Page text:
Saturday, September 21, 2013

Gear changer repair

The gear changer suddenly started sticking and I wasn't able to change the gear ratio on the Nuvici hub. This is somewhat ironic given my recent post about how cool the Nuvinci hub is with its continuously variable transmission. 

Anyway, the problem was that I couldn't twist the handle. Luckily Organic Transit included the users manual for the Nuvinci Hub which has a good description and pictures showing how to replace the gear cable. 

The first challenge was finding a replacement cable since the ELF has a very long cable. My local bike shop said its called a tandem shift cable but didn't have one in stock so I ordered one from Amazon.   

The next challenge was figuring out how to install it. There are actually two shift cables on the Nuvinci Hub and you have to thread the cable through a hole in the handle and wind it around a guide ridge and pull it all the way through until the grommet is seated in the housing.  I added some oil to the cable housing before threading the cable through to the end of the housing. There is a special clip that needs to be attached to the end of the cable which clips into the hub. The trick is to wait before trimming the cable until after all adjustments have been made. 

It actually took me two tries and a second replacement cable to get it right. The first one ended up getting frayed inside the handle just like the original cable. It appears that if the cables are too loose, they come off the runners inside the handle, and get caught up in the handle mechanism. So the key is to keep both cables relatively tight. The manual says to check the cable tension by pulling on the cable housing near the handle to see how much leeway there is. Then adjust the thumb screws on the handle to keep the cable snug.  I'll be sure to do that often now to avoid more broken shift cables.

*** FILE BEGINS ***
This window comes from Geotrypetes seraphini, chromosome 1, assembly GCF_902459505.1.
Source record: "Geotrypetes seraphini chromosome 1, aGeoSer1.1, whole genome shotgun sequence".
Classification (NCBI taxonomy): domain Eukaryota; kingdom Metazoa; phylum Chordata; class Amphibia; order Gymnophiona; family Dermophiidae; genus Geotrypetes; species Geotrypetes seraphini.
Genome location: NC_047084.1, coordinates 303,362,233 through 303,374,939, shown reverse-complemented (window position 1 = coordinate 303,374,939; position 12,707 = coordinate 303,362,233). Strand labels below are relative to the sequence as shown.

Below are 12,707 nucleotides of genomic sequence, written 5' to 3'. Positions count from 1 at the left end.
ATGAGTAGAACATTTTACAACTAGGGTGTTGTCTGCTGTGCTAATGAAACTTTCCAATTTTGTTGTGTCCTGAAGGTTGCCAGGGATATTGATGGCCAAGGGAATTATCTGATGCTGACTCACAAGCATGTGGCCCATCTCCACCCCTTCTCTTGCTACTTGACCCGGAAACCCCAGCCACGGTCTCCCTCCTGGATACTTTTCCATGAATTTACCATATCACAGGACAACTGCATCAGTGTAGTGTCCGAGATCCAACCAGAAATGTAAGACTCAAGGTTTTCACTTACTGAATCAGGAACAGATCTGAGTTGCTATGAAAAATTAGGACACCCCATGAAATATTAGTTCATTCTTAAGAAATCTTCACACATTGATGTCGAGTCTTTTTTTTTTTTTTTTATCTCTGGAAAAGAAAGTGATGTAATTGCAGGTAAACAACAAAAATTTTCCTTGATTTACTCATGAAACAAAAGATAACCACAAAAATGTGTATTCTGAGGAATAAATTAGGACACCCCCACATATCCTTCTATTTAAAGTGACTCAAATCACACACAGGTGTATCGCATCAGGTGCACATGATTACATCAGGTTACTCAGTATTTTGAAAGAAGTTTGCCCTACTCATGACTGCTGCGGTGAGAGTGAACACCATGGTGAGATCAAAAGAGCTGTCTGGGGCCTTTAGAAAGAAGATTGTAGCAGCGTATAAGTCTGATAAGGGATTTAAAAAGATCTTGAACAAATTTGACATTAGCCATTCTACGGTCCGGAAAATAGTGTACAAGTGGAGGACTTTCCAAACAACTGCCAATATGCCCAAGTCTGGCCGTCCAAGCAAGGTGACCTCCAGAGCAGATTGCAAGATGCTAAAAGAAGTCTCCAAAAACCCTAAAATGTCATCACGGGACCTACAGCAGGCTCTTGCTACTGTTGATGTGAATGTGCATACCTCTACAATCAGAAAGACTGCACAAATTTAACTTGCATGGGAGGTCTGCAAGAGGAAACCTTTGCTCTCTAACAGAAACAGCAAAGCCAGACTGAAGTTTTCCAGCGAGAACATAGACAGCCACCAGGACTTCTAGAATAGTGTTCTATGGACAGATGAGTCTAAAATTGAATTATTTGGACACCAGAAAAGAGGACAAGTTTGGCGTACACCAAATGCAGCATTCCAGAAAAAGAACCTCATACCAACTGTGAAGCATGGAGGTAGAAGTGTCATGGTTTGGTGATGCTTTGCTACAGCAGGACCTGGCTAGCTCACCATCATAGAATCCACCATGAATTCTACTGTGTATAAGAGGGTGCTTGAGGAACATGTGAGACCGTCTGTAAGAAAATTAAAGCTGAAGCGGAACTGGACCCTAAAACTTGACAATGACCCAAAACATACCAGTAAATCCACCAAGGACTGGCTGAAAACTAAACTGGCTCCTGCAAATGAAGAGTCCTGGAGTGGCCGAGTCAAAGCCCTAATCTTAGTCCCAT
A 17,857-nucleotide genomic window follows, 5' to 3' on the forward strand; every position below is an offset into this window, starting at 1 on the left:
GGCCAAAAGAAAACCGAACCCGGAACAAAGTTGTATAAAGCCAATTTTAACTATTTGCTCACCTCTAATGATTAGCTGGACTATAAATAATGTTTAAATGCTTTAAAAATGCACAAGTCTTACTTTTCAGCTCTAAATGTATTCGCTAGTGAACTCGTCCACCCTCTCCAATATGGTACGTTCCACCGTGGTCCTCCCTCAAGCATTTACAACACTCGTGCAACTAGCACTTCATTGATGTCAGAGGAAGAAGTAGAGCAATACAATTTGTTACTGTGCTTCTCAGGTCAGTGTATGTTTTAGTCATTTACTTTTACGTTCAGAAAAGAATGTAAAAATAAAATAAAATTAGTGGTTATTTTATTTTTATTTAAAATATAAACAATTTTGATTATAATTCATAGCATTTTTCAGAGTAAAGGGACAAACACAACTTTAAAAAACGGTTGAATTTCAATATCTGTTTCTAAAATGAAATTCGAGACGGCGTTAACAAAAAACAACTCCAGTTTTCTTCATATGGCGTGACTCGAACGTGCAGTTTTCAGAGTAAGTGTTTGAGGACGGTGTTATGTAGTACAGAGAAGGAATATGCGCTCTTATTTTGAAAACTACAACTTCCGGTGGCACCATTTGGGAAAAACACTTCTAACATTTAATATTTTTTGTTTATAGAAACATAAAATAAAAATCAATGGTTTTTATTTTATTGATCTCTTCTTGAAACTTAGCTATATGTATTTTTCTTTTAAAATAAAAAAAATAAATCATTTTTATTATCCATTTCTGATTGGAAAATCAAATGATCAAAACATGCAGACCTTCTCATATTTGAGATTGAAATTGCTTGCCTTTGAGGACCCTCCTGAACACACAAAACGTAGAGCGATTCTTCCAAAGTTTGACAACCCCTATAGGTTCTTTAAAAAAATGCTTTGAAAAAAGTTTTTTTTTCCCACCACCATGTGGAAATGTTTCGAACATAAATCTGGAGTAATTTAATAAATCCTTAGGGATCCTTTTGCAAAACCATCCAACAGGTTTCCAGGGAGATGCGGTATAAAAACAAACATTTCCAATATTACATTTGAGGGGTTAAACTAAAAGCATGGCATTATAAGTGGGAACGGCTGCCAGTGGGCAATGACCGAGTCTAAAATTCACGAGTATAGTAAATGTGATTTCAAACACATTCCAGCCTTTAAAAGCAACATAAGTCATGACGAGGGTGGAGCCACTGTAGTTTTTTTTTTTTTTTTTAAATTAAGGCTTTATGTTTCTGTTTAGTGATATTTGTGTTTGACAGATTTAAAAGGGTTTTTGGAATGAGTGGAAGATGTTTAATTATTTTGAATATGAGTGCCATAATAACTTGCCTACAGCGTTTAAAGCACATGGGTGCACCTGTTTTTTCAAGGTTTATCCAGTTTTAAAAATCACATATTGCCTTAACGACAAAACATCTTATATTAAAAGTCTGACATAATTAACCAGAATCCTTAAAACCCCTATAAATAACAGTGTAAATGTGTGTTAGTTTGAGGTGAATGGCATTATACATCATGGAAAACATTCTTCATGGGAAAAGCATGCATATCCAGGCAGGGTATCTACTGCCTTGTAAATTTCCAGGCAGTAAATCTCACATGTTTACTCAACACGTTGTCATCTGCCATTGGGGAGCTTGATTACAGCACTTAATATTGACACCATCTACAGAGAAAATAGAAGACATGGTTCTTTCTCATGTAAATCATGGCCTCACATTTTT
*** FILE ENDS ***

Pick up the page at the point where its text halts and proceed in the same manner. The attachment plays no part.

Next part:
Here's the pagoda I pass on my ride home. It's near the old naval hospital in Silver Spring. 

Saturday, September 7, 2013

Fixing a front wheel spoke

One of the spokes on the front wheel broke inside the nipple so I had to remove the wheel in order to replace it.  It was a really easy operation only requiring removal of 3 hex bolts, one on the wheel and 2 on the brake. The disk brake caliper needs to be removed so that the wheel can be removed from the hub.  Here are some pictures of the front hub and brake caliper assembly after they've been removed. 

I ended up taking off both wheels so that I could have the bike shop check the tension on the rest of the spokes since they were making a creaking sound whenever I turned the wheel sharply.  I also let them replace the spoke which required the brake disk to be removed due to the location of the broken spoke on that side of the wheel.  The bike shop said that the wheel is built with an unusually large amount of dishing to one side and was curious to find out the recommended tension for the inside vs outside spokes.  I'll update this post once I get those numbers from Organic Transit.

After the repair was complete it took a while to get the brakes adjusted just right.  I found that the disk wasn't exactly in the same position on the wheel so I had to do some fiddling with the brake adjustments to minimize rubbing and squeaking.  Now they're working great and the spokes aren't creaking any more either.

Check out the nuvincii hub video

Ever wonder how the NuVinci Hub works?  I didn't think too much about it until my wife asked recently and I had to admit that I really had no idea.  So, I looked it up on the interweb and sure enough it's really cool.  Of course, I'd expect nothing less from Organic Transit!  Check out this demonstration which does a pretty good job of explaining the magic:

And here's a link to the full site:  Fallbrook Technology NuVinci 360